I recently went to the UK research site where the world's first auto landing syem was developed for BEA. The standard set was one failure in 10 miliion reckoned to be ten times better than a human pilot risk level.

 

That started me thinking about this thread - not the abilty or not of systems to drive cars but the operating philosohy.

 

Auto land is RATHER critical so it is well developed.Nonetheless a plane has one big advantage over a car - it can move anywhere in 3D space if needed subject to nearby aircraft so as to retry any approach.

 

A car can't to do that - it can only move slightly left or right, accelerate or stop. So in many ways its a tougher environment.

 

More fundementally the one thing a flight crew does NOT do is let the sytems land , or even fly, the plane without monitoring. You seldom see the flight crew back in the cabin as a plane auto lands at , say, Heathrow in bad visibilty.

 

Despite landing sytems with better than one error risk in ten million the airline industry still expects the "driver" to be monitoring the system ready to intervene. That is very, very different to the sales pitch for  driverless cars. " It will drive itself safer than you can".

 

However good the systems become they will fail. Then the legal reponsibility of the " driver" wil be at issue. It would not surprise me at all if the " driver" is held to be always responsible for monitoring the car just as the pilot is during auto land etc.

 

That may sound trivial or obvious but it removes two big social advantages of driverless cars - the elderly/blind and the  young will not be able to use them autonomously and thus they wont add to total personal mobility beyond current cars. Also no driver wil be able to stop watching the road ahead etc. unles he wants to drive without valid  insurance cover.

The bar is not set very high when it comes to road safety:

- World annual road deaths - 1 million +.

- World annual airline deaths about 500.

Consequently it will be quite easy for autonomous vehicles to be an order of magnitude better than human drivers.

 

On personal mobility. Google is claiming that AV's will be able to "go park themselves" after dropping the humans at their destination. This clearly suggests that human oversight will not be required.



#408 Buttoneer

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Posted 28 January 2014 - 15:21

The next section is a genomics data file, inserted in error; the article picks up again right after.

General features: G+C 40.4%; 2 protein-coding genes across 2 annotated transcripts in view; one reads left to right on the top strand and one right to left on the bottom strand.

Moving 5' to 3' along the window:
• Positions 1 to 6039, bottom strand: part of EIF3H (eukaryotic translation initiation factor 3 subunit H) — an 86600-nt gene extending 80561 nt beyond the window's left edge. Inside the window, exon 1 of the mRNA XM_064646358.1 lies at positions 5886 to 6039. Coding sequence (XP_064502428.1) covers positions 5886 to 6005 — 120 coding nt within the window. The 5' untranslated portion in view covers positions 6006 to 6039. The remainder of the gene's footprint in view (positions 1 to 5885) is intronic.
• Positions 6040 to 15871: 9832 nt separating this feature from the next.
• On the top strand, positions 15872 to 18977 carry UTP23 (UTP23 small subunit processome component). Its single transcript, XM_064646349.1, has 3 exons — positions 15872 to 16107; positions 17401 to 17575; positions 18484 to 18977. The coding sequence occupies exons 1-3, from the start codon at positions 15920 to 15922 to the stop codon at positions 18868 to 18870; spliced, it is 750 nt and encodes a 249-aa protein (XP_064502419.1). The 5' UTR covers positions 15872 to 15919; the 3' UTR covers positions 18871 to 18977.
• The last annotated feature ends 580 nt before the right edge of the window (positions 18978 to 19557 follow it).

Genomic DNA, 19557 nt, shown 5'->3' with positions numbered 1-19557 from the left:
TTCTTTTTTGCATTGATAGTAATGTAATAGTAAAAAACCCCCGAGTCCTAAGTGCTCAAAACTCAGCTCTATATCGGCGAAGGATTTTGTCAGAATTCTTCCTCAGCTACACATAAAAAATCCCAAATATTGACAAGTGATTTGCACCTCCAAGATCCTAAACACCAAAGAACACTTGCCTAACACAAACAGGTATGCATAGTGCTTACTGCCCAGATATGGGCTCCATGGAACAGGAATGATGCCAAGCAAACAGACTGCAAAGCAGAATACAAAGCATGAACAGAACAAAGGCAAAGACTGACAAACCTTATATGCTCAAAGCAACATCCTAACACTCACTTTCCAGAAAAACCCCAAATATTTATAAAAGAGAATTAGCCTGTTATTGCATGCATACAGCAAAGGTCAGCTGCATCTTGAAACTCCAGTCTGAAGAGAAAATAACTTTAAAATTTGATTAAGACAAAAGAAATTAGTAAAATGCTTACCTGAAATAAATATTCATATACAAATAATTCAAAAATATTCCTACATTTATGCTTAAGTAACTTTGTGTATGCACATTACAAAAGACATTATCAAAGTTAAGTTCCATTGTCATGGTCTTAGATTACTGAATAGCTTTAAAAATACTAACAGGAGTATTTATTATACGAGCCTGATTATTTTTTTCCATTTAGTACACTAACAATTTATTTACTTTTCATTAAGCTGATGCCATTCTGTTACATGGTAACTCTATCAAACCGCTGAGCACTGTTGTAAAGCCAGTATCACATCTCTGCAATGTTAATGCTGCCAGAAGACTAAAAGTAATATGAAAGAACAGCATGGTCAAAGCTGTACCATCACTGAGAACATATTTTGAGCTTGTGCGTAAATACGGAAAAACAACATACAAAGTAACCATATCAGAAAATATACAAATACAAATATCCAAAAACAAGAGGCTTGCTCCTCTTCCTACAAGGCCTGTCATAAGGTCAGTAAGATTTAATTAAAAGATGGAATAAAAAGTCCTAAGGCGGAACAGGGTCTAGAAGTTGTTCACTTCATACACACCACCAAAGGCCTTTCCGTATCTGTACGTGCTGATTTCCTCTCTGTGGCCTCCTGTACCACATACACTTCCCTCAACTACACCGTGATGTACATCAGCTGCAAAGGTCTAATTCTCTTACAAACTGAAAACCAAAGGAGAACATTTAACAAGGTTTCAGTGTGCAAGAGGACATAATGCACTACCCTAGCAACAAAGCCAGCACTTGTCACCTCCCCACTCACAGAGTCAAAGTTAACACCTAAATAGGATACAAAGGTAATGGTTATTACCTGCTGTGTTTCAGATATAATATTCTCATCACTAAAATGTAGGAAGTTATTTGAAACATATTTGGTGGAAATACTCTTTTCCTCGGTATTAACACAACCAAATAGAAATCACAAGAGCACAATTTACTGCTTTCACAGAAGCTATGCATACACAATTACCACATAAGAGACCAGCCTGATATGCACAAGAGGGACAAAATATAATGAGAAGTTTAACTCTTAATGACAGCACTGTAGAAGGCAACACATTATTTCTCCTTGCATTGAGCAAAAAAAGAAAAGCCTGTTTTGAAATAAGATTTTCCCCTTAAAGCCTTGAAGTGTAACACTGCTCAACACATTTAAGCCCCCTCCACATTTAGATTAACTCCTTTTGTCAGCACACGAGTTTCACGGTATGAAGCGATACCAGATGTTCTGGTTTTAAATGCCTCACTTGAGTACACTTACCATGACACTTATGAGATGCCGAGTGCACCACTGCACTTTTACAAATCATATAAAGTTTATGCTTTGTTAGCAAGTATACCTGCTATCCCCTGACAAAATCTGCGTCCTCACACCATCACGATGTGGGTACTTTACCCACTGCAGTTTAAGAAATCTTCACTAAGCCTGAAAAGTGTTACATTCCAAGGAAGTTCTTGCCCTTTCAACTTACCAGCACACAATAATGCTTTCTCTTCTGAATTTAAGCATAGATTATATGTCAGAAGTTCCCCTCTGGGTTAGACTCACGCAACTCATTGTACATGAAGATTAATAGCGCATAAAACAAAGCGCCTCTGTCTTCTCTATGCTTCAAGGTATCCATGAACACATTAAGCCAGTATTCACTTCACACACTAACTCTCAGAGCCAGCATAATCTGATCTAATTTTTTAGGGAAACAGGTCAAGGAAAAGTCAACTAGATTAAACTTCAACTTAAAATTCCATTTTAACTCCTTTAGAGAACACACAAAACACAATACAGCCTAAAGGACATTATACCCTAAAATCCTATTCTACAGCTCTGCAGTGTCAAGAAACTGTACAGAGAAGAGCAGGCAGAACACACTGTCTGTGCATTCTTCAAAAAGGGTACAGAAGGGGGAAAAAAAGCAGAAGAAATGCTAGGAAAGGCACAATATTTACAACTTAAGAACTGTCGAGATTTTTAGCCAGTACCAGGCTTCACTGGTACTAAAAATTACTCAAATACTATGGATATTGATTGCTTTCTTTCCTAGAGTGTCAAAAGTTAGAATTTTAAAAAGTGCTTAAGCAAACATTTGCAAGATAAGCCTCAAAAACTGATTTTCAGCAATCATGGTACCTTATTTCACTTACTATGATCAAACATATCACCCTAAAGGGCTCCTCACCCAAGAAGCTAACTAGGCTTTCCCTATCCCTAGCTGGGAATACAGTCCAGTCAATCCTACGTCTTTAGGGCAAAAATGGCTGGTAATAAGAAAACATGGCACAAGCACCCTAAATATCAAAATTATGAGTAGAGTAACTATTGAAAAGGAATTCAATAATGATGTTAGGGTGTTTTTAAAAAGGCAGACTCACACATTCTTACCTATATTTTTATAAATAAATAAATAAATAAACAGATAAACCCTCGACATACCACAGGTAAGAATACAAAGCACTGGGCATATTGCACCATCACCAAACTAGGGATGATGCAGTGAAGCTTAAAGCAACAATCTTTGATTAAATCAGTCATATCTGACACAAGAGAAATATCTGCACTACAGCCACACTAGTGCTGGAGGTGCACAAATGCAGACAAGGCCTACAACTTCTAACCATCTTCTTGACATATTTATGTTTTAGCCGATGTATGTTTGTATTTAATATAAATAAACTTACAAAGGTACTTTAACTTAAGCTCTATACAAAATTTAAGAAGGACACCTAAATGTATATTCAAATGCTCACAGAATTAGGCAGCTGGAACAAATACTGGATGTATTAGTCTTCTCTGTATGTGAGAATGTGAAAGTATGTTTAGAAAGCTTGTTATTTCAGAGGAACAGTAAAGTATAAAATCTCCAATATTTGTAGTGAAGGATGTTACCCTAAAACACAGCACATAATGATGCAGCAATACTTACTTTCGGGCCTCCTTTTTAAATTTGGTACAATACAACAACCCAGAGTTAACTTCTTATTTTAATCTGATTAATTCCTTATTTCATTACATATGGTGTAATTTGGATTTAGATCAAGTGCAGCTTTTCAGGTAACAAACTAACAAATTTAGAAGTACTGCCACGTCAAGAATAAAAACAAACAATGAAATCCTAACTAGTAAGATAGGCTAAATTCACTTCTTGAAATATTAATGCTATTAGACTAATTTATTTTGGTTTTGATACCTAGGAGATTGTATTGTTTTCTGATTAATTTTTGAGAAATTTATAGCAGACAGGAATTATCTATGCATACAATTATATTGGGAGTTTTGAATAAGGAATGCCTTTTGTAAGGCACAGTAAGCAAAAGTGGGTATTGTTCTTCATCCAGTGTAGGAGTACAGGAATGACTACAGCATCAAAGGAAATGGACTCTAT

Watch out for hackers.

 

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#409 BRG

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Posted 25 August 2014 - 19:43

The Empire is starting to strike back against the Google rebels....

 

I suppose this means that legislators and the insurance industry are starting to take the concept of autonomous cars seriously.  Whether this will put the mockers on the whole idea remains to be seen.  But if this is the reaction in go-ahead hi-tech California, I can imagine conservative old Britain being even more cautious, once the DoT actually wake up and notice this.


Edited by BRG, 25 August 2014 - 19:43.


#410 indigoid

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Posted 31 August 2014 - 13:42

I was actually.

Only limited by the resolution of the terrain mapping which can easily be quite high. Car knows roughly where it is courtesy of GPS. Terrain map has the gradient info so the system can infer pretty accurately where the terrain is headed beyond the water's edge.

 

 

 

I don't think the data actually exists for that, at least not on a global scale. NASA got down to 1 arc-second (~30m at sea level?) by combining SRTM and other data. My partner is doing fun stuff with that data set at her work. Supposedly there will be a 12m data set sometime this year from this: http://www.astrium-geo.com/terrasar-x/

 

I'm assuming Google's Street View hardware logs altitude as well as the usual location. They'd be silly not to, really. So they probably have the data already for the majority of places that self-driving cars are likely to want to go.



#411 gruntguru

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Posted 31 August 2014 - 23:46

We are talking about roads aren't we? Perhaps in the third world they don't care too much, but levels are essential engineering data for drainage design etc. What are surveyors for?